“Of course you have to go to Afghanistan or to Syria,” said French TV reporter Hervé Ghesquière, who was held hostage for 547 days in Afghanistan together with his cameraman, Stéphane Taponier, between December 2010 and June 2011.
However, he does not hesitate one micro-second when asked whether journalists should take risks to get the story. “I am not suicidal,” he said, “but if you are a journalist, you have to go. The ‘zero risk’ does not exist. The real question is how you can properly assess the dangers that you will inevitably have to confront.”
In the months since his release, Hervé Ghesquière, a seasoned reporter for the French public TV channel France 3 and a veteran of many wars, has been drawing and sharing the lessons from his abduction and captivity. On Monday, he was a keynote speaker at a conference organized at the Louvain-la-Neuve University (UCL) by Les Voies de la Liberté, an association promoting freedom of expression and human rights on the campus, and a guest of the University Radio.
He still resents the wild accusations that were thrown at him and his colleague by some top French officials who questioned the two journalists’ professionalism and criticized their “imprudence.” “Contrary to what some officials claimed, we never intended to meet with the Taliban. When we started on our ill-fated trip outside the French base in the Kapisa region we just wanted to report on how common people lived in an area under French army control. We wanted to assess on the ground the effectiveness of the ‘Afghanization’ of the police and military forces,” Ghesquière said.
“But why did you go without army protection?” a journalism student asked Ghesquière. “Because we knew that no one would talk to us honestly in the presence of French or Afghan soldiers.” he answered. “The French military are communicating on the war. They are determined to control how the story of the Afghan operation is being told. Very few journalists are allowed to embed with military units. They keep them inside the bases. Because they know that the mission has not been accomplished.”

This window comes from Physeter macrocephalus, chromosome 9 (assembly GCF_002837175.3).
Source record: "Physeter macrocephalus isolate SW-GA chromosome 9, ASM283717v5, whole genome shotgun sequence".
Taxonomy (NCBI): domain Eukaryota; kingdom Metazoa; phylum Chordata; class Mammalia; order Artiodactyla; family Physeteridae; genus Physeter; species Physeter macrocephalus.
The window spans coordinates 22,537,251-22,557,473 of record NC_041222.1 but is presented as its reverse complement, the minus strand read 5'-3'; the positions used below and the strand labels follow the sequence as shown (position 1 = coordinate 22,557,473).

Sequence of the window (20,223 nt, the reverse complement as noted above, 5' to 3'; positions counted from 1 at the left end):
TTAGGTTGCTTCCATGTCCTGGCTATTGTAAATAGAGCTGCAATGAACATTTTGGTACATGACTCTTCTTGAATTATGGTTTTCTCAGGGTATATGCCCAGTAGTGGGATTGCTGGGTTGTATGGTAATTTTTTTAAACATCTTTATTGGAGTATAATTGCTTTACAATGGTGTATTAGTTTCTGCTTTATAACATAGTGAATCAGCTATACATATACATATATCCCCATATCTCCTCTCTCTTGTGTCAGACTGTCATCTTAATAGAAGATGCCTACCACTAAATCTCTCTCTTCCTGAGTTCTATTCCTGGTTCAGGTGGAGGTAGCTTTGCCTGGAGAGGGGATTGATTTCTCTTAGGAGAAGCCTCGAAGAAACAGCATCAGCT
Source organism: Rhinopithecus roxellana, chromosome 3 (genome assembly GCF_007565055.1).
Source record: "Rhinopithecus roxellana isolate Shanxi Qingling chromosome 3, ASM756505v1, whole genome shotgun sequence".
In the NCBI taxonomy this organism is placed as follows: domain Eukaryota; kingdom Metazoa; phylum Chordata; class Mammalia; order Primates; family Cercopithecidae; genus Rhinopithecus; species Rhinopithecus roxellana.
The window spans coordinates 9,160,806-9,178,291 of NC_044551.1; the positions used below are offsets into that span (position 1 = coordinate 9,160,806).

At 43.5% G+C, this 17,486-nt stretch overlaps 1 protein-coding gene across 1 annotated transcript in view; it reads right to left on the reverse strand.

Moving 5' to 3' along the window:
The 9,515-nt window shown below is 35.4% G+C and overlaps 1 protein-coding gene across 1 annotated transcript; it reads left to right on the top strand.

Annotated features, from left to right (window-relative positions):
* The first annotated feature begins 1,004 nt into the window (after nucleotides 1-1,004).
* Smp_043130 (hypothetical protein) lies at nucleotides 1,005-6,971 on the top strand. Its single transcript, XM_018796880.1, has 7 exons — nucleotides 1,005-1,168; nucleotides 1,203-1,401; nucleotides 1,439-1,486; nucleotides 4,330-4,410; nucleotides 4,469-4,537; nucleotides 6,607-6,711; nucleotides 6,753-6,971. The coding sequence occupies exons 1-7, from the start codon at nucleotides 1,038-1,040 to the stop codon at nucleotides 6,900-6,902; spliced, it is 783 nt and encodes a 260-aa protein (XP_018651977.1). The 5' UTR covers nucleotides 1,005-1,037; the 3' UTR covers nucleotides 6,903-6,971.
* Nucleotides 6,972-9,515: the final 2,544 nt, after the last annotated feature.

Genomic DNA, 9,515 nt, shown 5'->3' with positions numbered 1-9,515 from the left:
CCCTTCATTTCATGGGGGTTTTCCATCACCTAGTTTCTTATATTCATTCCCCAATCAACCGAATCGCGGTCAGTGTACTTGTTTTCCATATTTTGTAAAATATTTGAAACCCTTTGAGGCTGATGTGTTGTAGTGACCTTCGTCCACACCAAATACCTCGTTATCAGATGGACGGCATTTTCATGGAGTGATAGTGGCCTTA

Ghesquière repeatedly refuted any accusation of a lack of professionalism. France Télévisions, he insisted, never sends journalists on dangerous assignments without a serious assessment of the risks involved. “One of our colleagues who wanted to interview the Taliban spent one year preparing his reportage. He made sure that he would be under the protection of a Taliban leader who would vouch for his safety. But even with these precautions it was a close call for him because some Taliban, despite the pledge, argued that he should be detained and exchanged for a ransom,” he said.
“In any case in Afghanistan, there is always a risk even in areas allegedly under the control of the pro-Kabul forces. The Afghan army is undermined by informers who report to the Taliban. This is what happened to Stéphane and me. When we crossed an Afghan army checkpoint someone alerted a Taliban leader that we were coming.”
During his months in captivity, often in solitary confinement, Ghesquière developed a disciplined routine to avoid falling into depression. “It was like a military schedule. I dutifully respected the day and night cycles, I exercised regularly despite the exiguity of my cell, and I listened to the BBC broadcasts which helped me structure my day.”
Despite these very bad moments Ghesquière is ready to go back to the front lines, and he has advice for aspiring war correspondents. “Prepare yourself well. When I first went into a war, in the Balkans, I tended to rely too much on in-the-field journalism without giving enough attention to the complex background of the story. Now I devote much more time trying to understand the issue behind the story. I invest much more in collecting and digesting documentation. And thanks to that preparatory process I feel that I can much more quickly get to the essence of the story.”
Between conferences and his normal TV work, Ghesquière is writing a book on his 18 months in the Taliban’s jails. It is scheduled for release in early September and, he said, it will go beyond telling the story of this painful experience to reflect more broadly on the state of journalism and the existential challenges it faces in an era dominated by the determination of news makers — be they government, military, sports, or private companies — to frame and control the story.